Review: Nightcrawler #8 by Claremont, Nauck and Rosenberg | Fanboys Anonymous

Review: Nightcrawler #8 by Claremont, Nauck and Rosenberg

Posted by Sean Hamilton Saturday, November 15, 2014
Nightcrawlers adventures restart in issue 8
Nightcrawler 8 cover by Nauck and Rosenberg
"Its strange. Even after the death of a dear friend, how quickly things get back to normal."

Nightcrawler's opening narrative thoughts summarizes exactly where we are heading next.

Another X-Man has fallen, but life at the Jean Grey School has to resume for those left behind. Nightcrawler #8 picks up after the previous issue, which focused on remembering Wolverine, but with some time now past, the story picks back up for Nightcrawler.

It's great to see that Chris Claremont's story is going places. He is leading into a nice adventure story in the next issue. There is a lot of action taking placing, although some aspects of this issue push against the believability of the plot.

Claremont is bringing a sense of cohesion to a the narrative by bringing together the Crimson Pirates from earlier issues and an old nemesis, the Shadow King. With the elevation of villain, the stakes feel a little higher for the X-Men, and it is nice to feel a little suspense in this fun story.

X-Men and the Jean Grey School
Nightcrawler's world returns to
some sense of normality...
It seems to me from the collaboration of artists on Nightcrawler that this is aimed at a younger audience. The plot is straightforward, which supports such a target market, but I'm not sure about romantically linking Bloody Bess with Nightcrawler, especially after the more recent leading ladies we have seen in either his series or Amazing X-Men; it seems tenuous to have another female compatriot in this manner so soon. Much like Amazing X-Men, we may not be dealing with a series too concerned with continuity but rather focused instead on the fun adventure to be had, which makes complete sense for a comic aimed at readers who don't need to be bogged down with decades of lore to understand.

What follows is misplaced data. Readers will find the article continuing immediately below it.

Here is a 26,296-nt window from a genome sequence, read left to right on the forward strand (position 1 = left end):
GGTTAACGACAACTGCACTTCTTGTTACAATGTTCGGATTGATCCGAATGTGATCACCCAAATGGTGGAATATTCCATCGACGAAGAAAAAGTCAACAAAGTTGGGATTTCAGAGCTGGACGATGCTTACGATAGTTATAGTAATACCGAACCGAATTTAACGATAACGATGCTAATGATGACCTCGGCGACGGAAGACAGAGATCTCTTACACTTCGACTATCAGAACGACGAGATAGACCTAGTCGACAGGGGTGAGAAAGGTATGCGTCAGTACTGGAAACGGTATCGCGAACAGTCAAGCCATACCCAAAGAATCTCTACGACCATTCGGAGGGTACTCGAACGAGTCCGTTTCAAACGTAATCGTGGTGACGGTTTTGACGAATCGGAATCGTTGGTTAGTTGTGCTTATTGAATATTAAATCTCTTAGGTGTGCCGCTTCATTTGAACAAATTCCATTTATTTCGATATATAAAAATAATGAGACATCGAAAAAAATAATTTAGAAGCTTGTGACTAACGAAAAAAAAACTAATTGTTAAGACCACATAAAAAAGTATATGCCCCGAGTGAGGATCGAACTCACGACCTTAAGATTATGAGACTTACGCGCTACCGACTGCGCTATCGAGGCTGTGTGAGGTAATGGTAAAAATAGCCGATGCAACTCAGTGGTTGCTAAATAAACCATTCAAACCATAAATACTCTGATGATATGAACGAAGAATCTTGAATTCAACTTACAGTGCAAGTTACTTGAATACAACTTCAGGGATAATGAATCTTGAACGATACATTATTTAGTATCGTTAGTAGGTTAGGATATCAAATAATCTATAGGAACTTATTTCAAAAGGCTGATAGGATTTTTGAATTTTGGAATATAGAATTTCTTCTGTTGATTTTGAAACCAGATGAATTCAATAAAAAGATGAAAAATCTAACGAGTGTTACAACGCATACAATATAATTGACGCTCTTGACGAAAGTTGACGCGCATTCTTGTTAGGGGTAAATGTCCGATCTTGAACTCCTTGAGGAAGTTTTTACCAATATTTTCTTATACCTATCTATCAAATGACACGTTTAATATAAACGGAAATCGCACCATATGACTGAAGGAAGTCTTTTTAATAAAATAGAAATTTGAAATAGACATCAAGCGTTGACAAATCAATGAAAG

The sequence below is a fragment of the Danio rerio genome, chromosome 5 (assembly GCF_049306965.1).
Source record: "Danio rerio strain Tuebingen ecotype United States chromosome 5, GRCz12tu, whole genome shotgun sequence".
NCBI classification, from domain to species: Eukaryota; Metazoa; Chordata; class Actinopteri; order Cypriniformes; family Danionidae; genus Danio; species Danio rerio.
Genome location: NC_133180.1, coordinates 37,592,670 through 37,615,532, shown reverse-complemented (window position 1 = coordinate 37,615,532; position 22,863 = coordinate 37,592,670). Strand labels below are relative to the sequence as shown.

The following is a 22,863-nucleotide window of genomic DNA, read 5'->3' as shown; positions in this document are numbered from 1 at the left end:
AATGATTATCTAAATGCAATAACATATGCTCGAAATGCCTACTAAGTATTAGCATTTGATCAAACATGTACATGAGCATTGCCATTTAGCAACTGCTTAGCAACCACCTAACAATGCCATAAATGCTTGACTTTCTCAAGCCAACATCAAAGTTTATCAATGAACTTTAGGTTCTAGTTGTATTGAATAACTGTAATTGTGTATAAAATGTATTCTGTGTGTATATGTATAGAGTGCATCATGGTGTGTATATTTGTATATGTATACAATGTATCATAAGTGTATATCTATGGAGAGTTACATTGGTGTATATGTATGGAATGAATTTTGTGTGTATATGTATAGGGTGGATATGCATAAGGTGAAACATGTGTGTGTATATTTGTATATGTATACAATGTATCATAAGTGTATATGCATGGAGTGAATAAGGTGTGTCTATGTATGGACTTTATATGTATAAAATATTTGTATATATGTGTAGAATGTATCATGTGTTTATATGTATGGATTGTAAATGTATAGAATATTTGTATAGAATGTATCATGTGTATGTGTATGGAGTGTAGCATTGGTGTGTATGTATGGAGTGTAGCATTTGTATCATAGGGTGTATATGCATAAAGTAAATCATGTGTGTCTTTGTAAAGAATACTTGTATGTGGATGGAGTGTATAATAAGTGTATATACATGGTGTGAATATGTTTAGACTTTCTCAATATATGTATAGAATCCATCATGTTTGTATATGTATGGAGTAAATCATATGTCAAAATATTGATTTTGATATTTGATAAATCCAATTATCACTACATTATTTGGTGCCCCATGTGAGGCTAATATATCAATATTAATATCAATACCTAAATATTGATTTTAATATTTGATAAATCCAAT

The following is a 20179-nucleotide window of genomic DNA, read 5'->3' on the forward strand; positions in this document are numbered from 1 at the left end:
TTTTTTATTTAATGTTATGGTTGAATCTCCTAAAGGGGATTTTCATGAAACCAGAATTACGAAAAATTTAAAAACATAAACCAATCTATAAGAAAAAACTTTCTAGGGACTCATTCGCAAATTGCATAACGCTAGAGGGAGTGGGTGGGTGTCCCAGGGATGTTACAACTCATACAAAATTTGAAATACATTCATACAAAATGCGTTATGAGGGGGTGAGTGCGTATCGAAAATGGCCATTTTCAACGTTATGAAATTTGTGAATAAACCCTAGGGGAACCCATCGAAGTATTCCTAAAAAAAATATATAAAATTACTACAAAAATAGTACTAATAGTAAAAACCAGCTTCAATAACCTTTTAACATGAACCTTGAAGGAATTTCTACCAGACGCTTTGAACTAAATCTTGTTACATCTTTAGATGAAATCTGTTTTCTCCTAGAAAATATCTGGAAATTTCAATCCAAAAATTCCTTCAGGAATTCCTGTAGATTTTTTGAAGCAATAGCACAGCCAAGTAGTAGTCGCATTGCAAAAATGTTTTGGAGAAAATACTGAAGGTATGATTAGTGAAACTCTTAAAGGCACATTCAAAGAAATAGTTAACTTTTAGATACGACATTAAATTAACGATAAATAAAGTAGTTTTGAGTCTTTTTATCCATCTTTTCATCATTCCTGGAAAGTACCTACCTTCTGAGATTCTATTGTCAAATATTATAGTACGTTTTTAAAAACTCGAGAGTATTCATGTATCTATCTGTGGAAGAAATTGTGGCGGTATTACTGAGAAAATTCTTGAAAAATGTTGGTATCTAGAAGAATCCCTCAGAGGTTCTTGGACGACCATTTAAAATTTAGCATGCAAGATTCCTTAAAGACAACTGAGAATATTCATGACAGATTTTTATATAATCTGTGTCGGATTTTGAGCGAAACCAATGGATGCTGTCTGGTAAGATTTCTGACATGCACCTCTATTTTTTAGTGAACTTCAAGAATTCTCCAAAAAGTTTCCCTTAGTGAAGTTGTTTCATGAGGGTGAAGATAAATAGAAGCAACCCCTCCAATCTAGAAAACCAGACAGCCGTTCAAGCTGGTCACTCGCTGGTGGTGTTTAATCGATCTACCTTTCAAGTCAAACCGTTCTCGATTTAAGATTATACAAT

Todd Nauck picks up the pace of the art to match the adventure of the story. The art feels invigorated this issue. We certainly still get the distinct style Nauck has delivered since the beginning of this series, but it feels more mature at this point.

A clear standout feature of Nauck's artistic ability is the change from overtly conventional panel arrangements to some that are less so. For example, the use of panel boarders, which are made up of psychic energy from the Shadow King, is a good way to break up the flow of the panel on shift focus. Panels angling upward on a diagonal not only disorientated the art, which matches the story element of Nightcrawler traveling to a desert, but also grabs the attention of the reader, refocusing us on the page.

Nightcrawlers training is suddenly interrupted
Nauck and Rosenberg use
'psychic' panels boarders.
While we continuously feel the essence of fun in Nauck's art throughout this issue and the series as a whole, we have an equal sense of playfulness from the colors of Rachelle Rosenberg. The combination of these talents provides Nightcrawler #8 with an inviting cover. The titular character is front and center, sword drawn in a daring and swashbuckling manner. Flanked by characters who have been central to the stories in the series so far, the cover seems to state "This is where we are now and what we have been through, now let's have some fun."

Rosenberg's colors are consistently bright and chirpy. They suit the style, tone, and intended audience of the series. I suspect also, though without confirmation, that Rosenberg's influence on some of the other artistic results of the final comic, such as the distinct psychic panels layout described above, works in tandem with Nauck.

Nightcrawler #8 is a good return to action for this series. It has a dynamic pace and straightforward plot, which makes for some fun, light entertainment. We are provided a setup that will lead into showdown with a well-known villain, and when the odds seem insurmountable, it suits Nightcrawler's style the most. While I had fun reading this, we want to hear what you think. Make sure you leave a comment below, or head over to our Facebook page and message me there.

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